There were 12 patients with multiple samples and normal DNA, based on UNCeqR analysis. Somatic mutations were comparable to those found by the Cancer Genome Atlas, although some genes were mutated more frequently than expected. Only two “passed the test” of being significant on multiple tests: GATA3 (a transcriptional factor in luminal epithelial differentiation) and SMCP (sperm mitochondria-associated cysteine-rich protein).
Counting the mutations in the tumor, and associating them with response status, the researchers observed that responders had a high level of mutations at baseline that “appeared to fall dramatically” with treatment. Nonresponders did not demonstrate an obvious pattern. This loss of mutation was not explained by changes in tumor cellularity, he added. Genetic heat maps of the resistant patients showed that mutations remain present throughout treatment, although their composition and allele frequency change over time.
Dr. Dixon and his team determined that measuring mRNA from four genes could predict response to letrozole: two of which were measured at diagnosis and two proliferation genes that were measured on day 14 of treatment. At baseline, mRNA levels of IL6ST, which functions as a transmembrane signal transducer, and mRNA from NGFRAP, which is thought to be involved in apoptosis, predicted response. At day 14, mRNA from MCM4, which is essential for eukaryotic genome replication, and ASPM, which is involved in mitotic spindle function, were predictive.
Although the concept has been that “apoptosis is important after treatment,” he said the study shows that “apoptotic genes at diagnosis matter as to whether the cancer will be responsive to letrozole.”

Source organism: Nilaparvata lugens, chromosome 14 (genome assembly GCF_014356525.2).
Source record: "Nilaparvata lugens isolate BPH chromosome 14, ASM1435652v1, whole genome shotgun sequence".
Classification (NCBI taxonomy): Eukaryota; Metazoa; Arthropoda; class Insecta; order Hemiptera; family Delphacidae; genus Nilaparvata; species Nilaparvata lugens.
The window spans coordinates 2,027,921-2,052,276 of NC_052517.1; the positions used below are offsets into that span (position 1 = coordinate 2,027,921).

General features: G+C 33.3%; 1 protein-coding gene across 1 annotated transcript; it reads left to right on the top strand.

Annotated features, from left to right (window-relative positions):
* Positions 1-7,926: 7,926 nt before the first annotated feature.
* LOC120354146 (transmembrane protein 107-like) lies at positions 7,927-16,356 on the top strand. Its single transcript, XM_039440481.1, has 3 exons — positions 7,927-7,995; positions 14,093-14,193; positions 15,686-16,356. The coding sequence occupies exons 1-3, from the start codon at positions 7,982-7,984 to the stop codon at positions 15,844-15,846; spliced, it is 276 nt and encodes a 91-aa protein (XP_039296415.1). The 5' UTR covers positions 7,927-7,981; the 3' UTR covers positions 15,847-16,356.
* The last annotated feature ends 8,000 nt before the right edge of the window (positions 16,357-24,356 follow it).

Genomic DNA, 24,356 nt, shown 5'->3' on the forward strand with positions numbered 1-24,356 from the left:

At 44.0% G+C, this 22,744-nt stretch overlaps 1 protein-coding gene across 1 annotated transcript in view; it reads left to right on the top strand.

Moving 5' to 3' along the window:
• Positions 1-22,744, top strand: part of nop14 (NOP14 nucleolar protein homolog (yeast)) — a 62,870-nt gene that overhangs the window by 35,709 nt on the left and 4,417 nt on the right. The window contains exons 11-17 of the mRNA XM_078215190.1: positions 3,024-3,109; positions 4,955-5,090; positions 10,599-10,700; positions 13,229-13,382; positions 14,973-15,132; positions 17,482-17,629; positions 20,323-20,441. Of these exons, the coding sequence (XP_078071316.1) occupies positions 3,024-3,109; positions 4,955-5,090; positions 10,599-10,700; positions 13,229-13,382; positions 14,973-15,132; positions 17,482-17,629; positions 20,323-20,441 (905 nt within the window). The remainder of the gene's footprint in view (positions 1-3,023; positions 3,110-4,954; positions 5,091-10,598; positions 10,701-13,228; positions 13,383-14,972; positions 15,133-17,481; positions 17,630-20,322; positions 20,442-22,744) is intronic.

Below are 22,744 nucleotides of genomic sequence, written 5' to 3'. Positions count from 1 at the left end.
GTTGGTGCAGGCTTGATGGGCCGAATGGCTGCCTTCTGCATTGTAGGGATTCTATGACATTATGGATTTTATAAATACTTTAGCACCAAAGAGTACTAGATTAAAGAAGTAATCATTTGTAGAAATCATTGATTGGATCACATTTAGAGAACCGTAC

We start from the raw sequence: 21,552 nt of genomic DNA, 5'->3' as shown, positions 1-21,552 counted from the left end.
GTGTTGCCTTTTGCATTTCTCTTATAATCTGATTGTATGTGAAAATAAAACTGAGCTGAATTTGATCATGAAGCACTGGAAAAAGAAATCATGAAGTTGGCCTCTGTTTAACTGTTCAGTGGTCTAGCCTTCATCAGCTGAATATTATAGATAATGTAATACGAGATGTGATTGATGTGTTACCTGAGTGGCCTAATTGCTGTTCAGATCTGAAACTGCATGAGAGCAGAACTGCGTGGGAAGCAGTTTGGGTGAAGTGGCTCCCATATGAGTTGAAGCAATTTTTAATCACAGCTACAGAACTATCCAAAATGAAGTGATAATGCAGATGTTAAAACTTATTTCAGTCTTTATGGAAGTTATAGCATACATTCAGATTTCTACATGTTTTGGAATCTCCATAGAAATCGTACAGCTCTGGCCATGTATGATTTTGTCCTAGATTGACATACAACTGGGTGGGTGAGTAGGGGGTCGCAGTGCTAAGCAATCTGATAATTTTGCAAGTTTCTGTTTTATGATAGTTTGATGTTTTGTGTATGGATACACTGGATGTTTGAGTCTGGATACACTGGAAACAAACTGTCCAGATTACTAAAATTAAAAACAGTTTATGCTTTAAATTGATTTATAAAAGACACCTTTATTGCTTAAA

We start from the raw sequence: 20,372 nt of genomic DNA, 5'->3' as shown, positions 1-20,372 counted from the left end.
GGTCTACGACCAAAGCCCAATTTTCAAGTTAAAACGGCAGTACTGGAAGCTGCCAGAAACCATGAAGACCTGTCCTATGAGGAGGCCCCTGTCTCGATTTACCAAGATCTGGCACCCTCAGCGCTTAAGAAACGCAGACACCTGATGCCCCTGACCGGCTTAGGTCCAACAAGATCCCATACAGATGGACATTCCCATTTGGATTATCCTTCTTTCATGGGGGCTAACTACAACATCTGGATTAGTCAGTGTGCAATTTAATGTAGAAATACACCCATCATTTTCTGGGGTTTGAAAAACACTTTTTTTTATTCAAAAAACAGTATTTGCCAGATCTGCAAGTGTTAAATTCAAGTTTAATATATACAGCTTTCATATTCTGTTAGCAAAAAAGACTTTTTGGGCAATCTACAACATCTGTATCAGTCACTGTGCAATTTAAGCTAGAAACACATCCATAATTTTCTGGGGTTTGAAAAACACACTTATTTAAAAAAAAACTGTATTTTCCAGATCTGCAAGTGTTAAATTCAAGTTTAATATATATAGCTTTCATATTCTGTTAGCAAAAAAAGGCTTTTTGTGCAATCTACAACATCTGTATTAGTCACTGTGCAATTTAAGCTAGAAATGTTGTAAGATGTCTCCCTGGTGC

He added, “Potentially, at 14 days, the mRNA levels of these proliferation genes predict outcome. Unless letrozole ‘switches off’ proliferation, you don’t appear to get the benefit in the long run from endocrine therapy. In responding tumors, once proliferation ‘switches off,’ it stays off.”
With the application of mRNA from this four-gene profile, he said, “Every patient gets an indication of mRNA whether she will respond or not respond.”
The test was highly accurate, both the training set of 73 tumors (96%) and the validation set of 44 (93%). Its application to the 17-patient cohort enriched for poor response showed it to be 100% accurate in predicting patients who achieved a “quick stable response,” those who were “static then progressed,” and those who “progressed.” It was 83% accurate in predicting which patients would respond and then progress, missing only one of these six patients.
“In our 17 patients, we could detect at 14 days who would not do well. We only got one wrong,” he said. “This test appears to have clinical utility.”
Dr. Dixon said this research shows that “baseline analysis is not sufficient to predict response to endocrine or any other treatment. We need to analyze the cancer during treatment, because it will change.” ■
Disclosure: Dr. Dixon reported no potential conflicts of interest.
1. Dixon JM, Turnbull AK, Fan C, et al: In-depth genomic analysis of ER+ breast cancers during development of endocrine resistance. 2014 San Antonio Breast Cancer Symposium. Abstract S1-05. Presented December 10, 2014.
Matthew J. Ellis, MB, BChir, PhD, Director of the Lester and Sue Smith Breast Center at Baylor College of Medicine, Houston, commented on endocrine resistance and the potential of the four-gene panel for assessing resistance for The ASCO Post. Endocrine response and resistance is a research focus...